Probate and Administration of Estates

When someone close to you dies, there is a chance that they will have named you in their will as their Executor or Trustee (these two titles are synonymous). The Executor of an estate is tasked with carrying out the wishes of a deceased as communicated in their will.

The job of an Executor is a difficult one, and carries with it many risks and liabilities. You are not obligated to accept this role if you do not want. At the same time, being named an Executor is also a strong indicator of a person's trust, respect and confidence in you. It can be difficult to turn down this responsibility if it is offered to you.

An Executor must manage all of the property in an estate until it can be distributed to the people named in the deceased person's will. In order to transfer the property in an estate to named beneficiaries, an Executor will often be required to obtain a Grant of Probate from the courts.

To obtain a Grant of Probate, an Executor must prepare documentation for the court outlining all of the property in the Estate, all of the named and potential beneficiaries of the Estate's property, and a proposed disposition of that property. The court reviews this proposal to ensure that it complies with the wishes of the deceased as outlined in their will. Once a Grant of Probate is issued, an Executor has the permission and authority to deal with deceased property.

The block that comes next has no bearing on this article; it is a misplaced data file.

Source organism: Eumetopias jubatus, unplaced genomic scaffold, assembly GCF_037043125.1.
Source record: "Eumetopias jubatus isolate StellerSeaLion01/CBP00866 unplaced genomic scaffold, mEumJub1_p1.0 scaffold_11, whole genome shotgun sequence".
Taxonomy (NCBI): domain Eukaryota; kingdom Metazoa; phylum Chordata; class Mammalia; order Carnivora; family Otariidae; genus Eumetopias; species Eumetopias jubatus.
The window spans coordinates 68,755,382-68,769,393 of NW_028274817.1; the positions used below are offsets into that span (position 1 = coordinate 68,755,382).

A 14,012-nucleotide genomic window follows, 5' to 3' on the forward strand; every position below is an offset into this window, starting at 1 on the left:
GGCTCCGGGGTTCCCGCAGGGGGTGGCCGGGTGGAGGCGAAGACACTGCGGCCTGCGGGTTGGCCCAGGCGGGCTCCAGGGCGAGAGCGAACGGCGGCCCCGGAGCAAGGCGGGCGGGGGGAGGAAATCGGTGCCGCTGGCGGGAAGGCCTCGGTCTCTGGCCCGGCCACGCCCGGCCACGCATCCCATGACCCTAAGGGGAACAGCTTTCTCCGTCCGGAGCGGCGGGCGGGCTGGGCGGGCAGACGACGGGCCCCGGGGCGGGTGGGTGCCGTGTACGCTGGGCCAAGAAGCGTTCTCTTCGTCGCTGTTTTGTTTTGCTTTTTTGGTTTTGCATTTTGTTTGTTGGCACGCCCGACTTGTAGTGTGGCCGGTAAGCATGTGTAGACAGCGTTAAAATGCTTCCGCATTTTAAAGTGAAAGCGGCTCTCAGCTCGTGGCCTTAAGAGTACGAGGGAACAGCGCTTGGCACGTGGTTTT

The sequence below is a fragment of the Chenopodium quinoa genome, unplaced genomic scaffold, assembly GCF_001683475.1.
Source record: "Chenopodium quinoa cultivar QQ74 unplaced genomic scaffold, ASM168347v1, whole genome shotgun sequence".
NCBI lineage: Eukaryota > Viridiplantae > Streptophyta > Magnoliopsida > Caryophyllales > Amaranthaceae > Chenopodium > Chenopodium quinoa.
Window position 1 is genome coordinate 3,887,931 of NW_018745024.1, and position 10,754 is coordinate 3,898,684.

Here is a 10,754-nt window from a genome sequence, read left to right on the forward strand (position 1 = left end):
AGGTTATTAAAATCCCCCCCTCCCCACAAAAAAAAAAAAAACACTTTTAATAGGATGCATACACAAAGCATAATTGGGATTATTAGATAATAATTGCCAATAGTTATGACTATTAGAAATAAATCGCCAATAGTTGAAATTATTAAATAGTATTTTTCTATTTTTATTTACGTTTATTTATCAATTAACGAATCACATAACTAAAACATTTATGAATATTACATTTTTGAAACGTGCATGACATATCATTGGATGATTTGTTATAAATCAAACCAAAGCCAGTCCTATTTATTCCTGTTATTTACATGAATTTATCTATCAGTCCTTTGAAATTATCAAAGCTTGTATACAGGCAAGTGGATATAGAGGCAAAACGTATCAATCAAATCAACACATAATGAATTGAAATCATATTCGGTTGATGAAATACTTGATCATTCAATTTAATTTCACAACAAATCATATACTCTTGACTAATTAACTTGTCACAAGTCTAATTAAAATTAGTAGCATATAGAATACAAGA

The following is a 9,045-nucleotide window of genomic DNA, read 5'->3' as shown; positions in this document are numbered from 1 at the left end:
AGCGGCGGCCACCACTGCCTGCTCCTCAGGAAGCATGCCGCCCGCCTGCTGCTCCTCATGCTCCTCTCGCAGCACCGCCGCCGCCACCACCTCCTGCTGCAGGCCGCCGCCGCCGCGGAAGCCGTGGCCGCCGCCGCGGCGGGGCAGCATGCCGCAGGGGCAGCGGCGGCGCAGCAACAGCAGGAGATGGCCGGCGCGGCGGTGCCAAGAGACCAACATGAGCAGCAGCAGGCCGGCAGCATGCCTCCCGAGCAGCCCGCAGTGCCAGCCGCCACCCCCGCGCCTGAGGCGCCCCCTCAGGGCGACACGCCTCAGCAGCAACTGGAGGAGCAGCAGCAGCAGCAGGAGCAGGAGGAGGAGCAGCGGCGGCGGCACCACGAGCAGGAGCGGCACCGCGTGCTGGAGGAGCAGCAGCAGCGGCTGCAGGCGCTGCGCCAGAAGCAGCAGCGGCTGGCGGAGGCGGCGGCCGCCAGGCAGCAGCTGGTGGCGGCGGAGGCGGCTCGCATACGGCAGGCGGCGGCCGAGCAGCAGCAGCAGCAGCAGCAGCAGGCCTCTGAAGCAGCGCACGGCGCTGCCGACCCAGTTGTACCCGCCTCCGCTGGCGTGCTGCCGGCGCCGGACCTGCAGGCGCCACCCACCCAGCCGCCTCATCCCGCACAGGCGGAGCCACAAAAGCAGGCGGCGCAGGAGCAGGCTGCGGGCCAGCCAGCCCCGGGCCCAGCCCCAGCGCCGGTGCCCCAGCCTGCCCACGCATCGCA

In some situations, an Executor's planned distribution will be challenged by potential or named beneficiaries. In this case, the Executor is expected to defend their planned distribution (and in some rare cases, their very appointment as Executor!) against any challenges.

Our lawyers can assist you with many of tasks that fall to an Executor. This can include providing advice throughout the process of administering an estate, interpreting the will, preparing a Probate Application, representing the estate in any litigation that may arise, selling any Real Property in the estate, and winding up or selling a corporation that forms part of an estate.

The cost of legal services is almost always paid for by an Estate, and an Executor is not expected to pay for any other costs associated with administering an estate. An Executor is also usually entitled to receive reasonable compensation from an estate for their time and effort.